Yesterday when I wrote about Motorcycle Awareness Month I talked about the number of fellow riders we have lost to impaired and distracted drivers. What I failed to mention is the alarming number of riders who are severely injured in such crashes. These people are rarely included in the statistics.

It made me think of my friends Barry and Kay and I dug up this post by Bob Courtney from a few years back:

September 23, 2012

Yesterday our friend Kay celebrated her 40th birthday.
We met Kay and Barry a few years back when they produced a motorcycle and music festival in New Orleans. Barry and Kay were avid riders who loved travelling on Barry’s Road King. The festival was an effort to share their love for bikes and the open road with everyone.
The Festival, called “New Orleans Bike Fest” was a great idea and they did a super job of organizing it and making it happen. Barry and Kay are CPA’s however and when the second year did not create enough income to make it a go, they wisely went on to other things.
One of those things was to continue to enjoy riding and the company of one another. They even got married. Over the years we got to be good friends.
Barry is a gregarious, witty, extremely kind and laid back person. Kay is a doll; full of life and spirit. I remember an incredible time we all spent together in Hammond, Louisiana but I won’t cover that here. That is for another story.
From time to time we enjoyed the pleasure of one another’s company. We even featured them a few times on LA Rider. We also rode together on several trips. They were always great company, fun to be with and good riding companions.
We had not seen Kay and Barry since April of this year and while in New Orleans on a shoot last week we called them up to ask them to join us for dinner and perhaps a brief ride. That is when Barry gave us the news. I think we are all still in shock.
We all know that drunks and inattentive drivers are out there. We all think about it and we all think we are prepared for it.
On a beautiful day last May Barry and Kay took the Road King out for a Sunday ride. While crossing over a bridge Barry said he heard brakes squealing. He says he never even had time to prepare or react to the drunk in the pickup truck who swerved directly into his lane.
Barry’s injuries were significant. He had a broken foot, broken ribs, a punctured lung and numerous cuts, scrapes and bruises. Kay however, got the absolute worst of it.
No, Barry told me over the phone, they would not be riding with us today. In fact they do not ride any longer. Beautiful, sweet, feisty Kay had lost her left leg just above the knee. They managed to save her right arm, although right now it is pretty much useless. They are hoping further surgery and rehab will help her gain back some use of the arm. She is also adapting well to a prosthetic leg.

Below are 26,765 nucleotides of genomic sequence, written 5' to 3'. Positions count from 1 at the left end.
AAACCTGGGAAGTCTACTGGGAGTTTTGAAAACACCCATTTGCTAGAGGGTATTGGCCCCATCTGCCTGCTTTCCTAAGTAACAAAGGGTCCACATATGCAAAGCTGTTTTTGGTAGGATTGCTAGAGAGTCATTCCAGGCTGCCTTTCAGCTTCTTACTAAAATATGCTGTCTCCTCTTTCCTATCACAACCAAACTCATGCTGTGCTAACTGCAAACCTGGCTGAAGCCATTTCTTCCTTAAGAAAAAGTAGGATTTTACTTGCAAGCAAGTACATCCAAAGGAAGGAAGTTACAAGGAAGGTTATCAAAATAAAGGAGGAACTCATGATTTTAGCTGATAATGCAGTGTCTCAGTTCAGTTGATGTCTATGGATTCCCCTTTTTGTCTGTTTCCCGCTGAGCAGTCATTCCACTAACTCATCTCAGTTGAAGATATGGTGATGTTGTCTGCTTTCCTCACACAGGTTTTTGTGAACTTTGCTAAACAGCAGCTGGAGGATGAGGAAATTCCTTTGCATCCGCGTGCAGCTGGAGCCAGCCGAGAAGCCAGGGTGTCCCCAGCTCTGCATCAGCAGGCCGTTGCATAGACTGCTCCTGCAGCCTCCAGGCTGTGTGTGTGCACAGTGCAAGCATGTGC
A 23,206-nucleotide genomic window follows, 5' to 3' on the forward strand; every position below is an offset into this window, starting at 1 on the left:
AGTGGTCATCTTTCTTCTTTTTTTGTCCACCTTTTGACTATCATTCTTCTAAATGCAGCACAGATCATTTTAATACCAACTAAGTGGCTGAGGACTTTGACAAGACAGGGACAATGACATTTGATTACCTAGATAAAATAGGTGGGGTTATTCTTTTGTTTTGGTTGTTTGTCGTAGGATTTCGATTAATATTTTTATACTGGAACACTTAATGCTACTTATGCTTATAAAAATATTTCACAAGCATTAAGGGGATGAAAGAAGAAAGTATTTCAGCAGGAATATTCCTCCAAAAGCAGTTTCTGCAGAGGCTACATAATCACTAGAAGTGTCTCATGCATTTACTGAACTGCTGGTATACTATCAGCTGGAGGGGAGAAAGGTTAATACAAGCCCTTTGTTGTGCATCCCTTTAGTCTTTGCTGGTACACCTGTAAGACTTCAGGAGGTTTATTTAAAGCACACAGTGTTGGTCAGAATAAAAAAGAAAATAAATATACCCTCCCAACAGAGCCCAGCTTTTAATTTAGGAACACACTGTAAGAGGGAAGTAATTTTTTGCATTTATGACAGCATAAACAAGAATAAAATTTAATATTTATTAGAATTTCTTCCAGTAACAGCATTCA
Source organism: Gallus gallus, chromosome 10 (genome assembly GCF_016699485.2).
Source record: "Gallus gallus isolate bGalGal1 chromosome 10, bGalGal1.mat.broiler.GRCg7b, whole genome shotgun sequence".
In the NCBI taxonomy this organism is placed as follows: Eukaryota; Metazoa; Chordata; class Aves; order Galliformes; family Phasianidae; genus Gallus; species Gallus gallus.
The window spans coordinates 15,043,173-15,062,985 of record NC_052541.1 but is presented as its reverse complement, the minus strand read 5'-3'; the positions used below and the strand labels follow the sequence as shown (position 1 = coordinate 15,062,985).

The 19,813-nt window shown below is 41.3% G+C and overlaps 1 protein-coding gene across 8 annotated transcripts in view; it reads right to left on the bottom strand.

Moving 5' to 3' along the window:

Following the call we stopped by and visited them at their home in New Orleans. Kay is amazing. Her spirit is incredible. Later that evening I sent Barry a note telling him how sorry we were for what had happened and offering any support they might need. Below is his reply to that e-mail. I use it with his permission.

Kay and I always knew the risks of riding and we had several conversations about how much we loved to ride and that we were accepting the risks. However, I never saw this type of accident coming. I was always wary of someone pulling in front of us, turning left in front of us, changing lanes on us, running lights, etc…, but I thought I would be able to see it coming and at least have a chance to react. Not so, in this case. I can tell you that our hearts ache when we see people riding on pretty days because we know that we will not get to experience that wonderful wind in your face, free wheelin feeling again. When I walk by a parked Harley from behind and look down on the gas tank and handle bar view that you see when you ride, I’m reminded of how driving the powerful, nimble bike feels and it makes me want to get another one. But, I can’t because also I remember what it felt like to be slammed down onto the road, bones breaking, and then hearing Kay calling my name, turning myself around and seeing her lying on the ground broken and cut to pieces. This was definitely a life changing event and Kay and I can’t expose ourselves to those risks again. All that said, I tell everyone that this was not a “motorcycle” accident, it was a “drunk driving should have been locked up asshole accident. The motorcycle had nothing to do with it other than it provided no protection for us. I used to like to say “live free and ride”, but now I know that we can’t live free until we fix the revolving door judicial system that lets hoodlums loose on society and does nothing to deter never-do-wells from harming those of us that are just out minding our own business and enjoying a beautiful Sunday afternoon.

We don’t want people to feel sorry for us or worry about us because we are fine and we’ll find another hobby to enjoy. We still have a good life and we get to continue to watch our children grow. Out of bad, comes good; and since the accident we have become closer to family and friends and are more appreciative of life.

Yesterday we went to Kay’s birthday Party. A birthday she almost did not see. We are so glad to have celebrated it with her and look forward to many more.

Bob Courtney

By the way Bob talked with Barry today and he and Kay are doing great. A Corvette has replaced the Harley in their lives and they use it to do many of the things they once did on two wheels.


See you on the road,


T.W. Robinson

~ by larider on April 23, 2014.

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